I recently had the privilege of marrying our elder daughter. As I reflected on what to say, I thought of Dana Gioia’s poem, Marriage of Many Years. And I realized that is what I wish my daughter and son-in-law: a marriage that will last many years.
We are all familiar with 1 Corinthians 13, the Apostle Paul’s poem on love. In first Corinthians 12 and 14 Paul describes the church as the body of Christ, where every member has a specific gift to serve the congregation. We can say that chapter 13 is the hinge that binds chapters 12 and 14 together. Without love the church as the body of Christ cannot function. Although this chapter was not written primarily for weddings, its message is valid for all aspects of the Christian life. My message to my daughter and son-in-law was that if they live this chapter their marriage will last.
Let’s look closer at 1 Corinthians 13: Verses 1 to 3 illustrate the necessity of love. Paul observes that even if he would speak the tongues of angels, but do not have love, he would only be “a resounding gong or clanging cymbal” – a hollow sound. In the next sentence Paul gradually raises the bar. He states in verse 2:
If I have the gift of prophecy and can fathom all mysteries and all knowledge, and if I have a faith that can move mountains, but do not have love, I am nothing.
The gift of prophecy is a laudable gift. In 1 Corinthians 14 Paul encourages his readers to desire the spiritual gifts, especially prophecy. Similarly, the gift of faith is one of the most important attributes of the Christian life.
Paul reaches the climax of his argument in verse 3:
If I give all I possess to the poor and give over my body to the flames, but do not have love, I gain nothing.
In verses 4 to 8 Paul describes the character of love. Better as any other passage in Scripture he explains to us what true Christian love is. With a series of fifteen verbs Paul describes the love that is the heart of the Christian faith.
The first two clauses, “love is patient, love is kind,” is a description of God, who through Christ has shown his patience and kindness toward human beings. Jesus expects his followers to reflect the same patience and kindness. These two positive expressions are followed by seven verbs that indicate how love does not behave:
Love does not envy,
it does not boast,
it is not proud.
It does not dishonor others,
it is not self-seeking,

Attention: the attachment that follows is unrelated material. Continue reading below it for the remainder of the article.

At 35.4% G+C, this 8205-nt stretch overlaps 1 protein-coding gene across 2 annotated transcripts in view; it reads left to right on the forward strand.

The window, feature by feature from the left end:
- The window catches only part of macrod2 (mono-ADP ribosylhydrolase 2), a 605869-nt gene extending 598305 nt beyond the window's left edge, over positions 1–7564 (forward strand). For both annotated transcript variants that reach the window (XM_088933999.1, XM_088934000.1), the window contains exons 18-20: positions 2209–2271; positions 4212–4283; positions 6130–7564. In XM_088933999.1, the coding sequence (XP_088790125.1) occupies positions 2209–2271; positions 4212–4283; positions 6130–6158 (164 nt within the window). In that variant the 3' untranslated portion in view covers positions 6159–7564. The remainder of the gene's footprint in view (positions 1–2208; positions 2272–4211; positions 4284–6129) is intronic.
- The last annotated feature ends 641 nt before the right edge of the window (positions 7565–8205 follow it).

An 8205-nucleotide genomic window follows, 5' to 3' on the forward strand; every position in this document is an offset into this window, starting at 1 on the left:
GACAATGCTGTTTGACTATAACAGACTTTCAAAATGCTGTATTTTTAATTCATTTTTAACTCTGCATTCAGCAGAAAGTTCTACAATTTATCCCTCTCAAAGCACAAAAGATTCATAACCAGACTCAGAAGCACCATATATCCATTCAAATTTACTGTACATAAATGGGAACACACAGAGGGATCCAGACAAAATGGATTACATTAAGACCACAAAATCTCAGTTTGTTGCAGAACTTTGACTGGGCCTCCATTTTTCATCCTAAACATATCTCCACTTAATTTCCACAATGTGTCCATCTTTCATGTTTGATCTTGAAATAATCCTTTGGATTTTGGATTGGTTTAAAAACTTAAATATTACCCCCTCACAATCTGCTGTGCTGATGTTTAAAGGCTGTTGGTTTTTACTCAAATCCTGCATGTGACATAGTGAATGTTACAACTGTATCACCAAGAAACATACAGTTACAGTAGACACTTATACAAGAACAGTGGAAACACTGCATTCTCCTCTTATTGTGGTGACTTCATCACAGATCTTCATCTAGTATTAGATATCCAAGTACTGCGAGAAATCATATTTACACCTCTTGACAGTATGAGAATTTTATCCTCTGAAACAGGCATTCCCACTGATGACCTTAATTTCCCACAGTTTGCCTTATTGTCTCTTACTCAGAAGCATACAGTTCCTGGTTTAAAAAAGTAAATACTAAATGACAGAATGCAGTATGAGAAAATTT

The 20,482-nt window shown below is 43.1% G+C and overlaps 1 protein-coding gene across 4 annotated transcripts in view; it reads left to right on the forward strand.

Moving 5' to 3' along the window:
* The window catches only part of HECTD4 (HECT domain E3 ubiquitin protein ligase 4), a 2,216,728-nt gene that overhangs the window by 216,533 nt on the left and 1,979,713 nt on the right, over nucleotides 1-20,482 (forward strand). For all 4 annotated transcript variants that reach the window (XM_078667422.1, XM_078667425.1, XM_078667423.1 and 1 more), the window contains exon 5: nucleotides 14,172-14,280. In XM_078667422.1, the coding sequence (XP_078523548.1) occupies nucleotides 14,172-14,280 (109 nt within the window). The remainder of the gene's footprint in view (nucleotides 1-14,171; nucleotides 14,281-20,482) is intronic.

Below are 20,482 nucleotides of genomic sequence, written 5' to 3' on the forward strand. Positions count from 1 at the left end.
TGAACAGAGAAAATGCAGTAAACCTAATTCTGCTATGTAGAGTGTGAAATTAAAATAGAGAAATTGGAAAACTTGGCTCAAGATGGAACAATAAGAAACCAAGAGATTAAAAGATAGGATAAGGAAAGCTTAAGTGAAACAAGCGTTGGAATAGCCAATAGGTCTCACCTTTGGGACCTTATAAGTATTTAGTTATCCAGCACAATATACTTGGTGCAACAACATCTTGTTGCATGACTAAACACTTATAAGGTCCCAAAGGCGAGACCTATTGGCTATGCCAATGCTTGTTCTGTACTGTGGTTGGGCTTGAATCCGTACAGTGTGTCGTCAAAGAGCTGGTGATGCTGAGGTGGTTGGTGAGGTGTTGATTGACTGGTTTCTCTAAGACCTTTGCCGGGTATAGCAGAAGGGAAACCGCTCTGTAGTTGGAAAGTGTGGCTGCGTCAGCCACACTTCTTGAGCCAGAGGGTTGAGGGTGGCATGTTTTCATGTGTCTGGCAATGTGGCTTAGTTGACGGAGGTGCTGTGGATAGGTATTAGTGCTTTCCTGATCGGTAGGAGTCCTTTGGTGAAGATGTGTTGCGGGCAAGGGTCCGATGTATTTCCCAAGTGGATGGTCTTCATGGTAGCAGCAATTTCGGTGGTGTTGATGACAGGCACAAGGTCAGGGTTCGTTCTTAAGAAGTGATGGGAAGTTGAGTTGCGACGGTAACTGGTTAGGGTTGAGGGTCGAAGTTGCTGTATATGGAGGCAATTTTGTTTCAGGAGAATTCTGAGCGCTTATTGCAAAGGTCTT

it is not easily angered,
it keeps no record of wrongs.
Love does not delight in evil but rejoices with the truth.
Finally, there is a staccato of four verbs, each connected with the object “all things.”
It always protects, always trusts, always hopes, always perseveres.
These “always” phrases lead to the next section, verses 8-13, in which Paul emphasizes the permanence of love.
Love never fails. But where there are prophecies, they will cease; where there are tongues, they will be stilled; where there is knowledge, it will pass away. For we know in part and we prophesy in part, but when completeness comes, what is in part disappears. When I was a child, I talked like a child, I thought like a child, I reasoned like a child. When I became a man, I put the ways of childhood behind me. For now we see only a reflection as in a mirror; then we shall see face to face. Now I know in part; then I shall know fully, even as I am fully known.
And now these three remain: faith, hope and love. But the greatest of these is love.
Love is the “way beyond comparison,” it characterizes the existence of the believer both now and forever – it never fails.
Paul concludes this passage with the triad “faith,” “hope,” and “love.” We find this triad throughout Paul’s letters as these words embrace the whole of Christian existence: as believers we live out the life of the Spirit in the present age, awaiting the day when Christ will return. We have faith in God, we trust him to forgive and accept us through Christ. We trust in his goodness and mercy and we have hope for the future. As we live our lives in faith and hope we have love for one another.
In our own strength we cannot live up to the love described in this chapter. We can only love in this way when the Holy Spirit loves through us. The Paul of 1 Corinthians 13 is the Paul of Galatians 2: 20: the Paul who said, “I no longer live, but Christ lives in me.” The Paul of 1 Corinthians 13, is the Paul of 2 Corinthians 5: 17: the Paul who said, “If anyone is in Christ, he is a new creation. The old has passed away; behold, the new has come.”
When Christ lives in us, we are able to be patient and kind. We are not envious of each other, we are able not to be rude or self-seeking, nor are we easily angered or keeping record of wrongs. We are able to protect, trust, hope, and persevere.
When Christ lives in us, our marriages can last as long as we live.
Let’s pray together: “Lord Jesus I know that in my own power I cannot love in the way Paul describes in 1 Corinthians 13. I know that God is love and it is only through the power of the Holy Spirit that I can love. Fill me anew with your precious Holy Spirit.”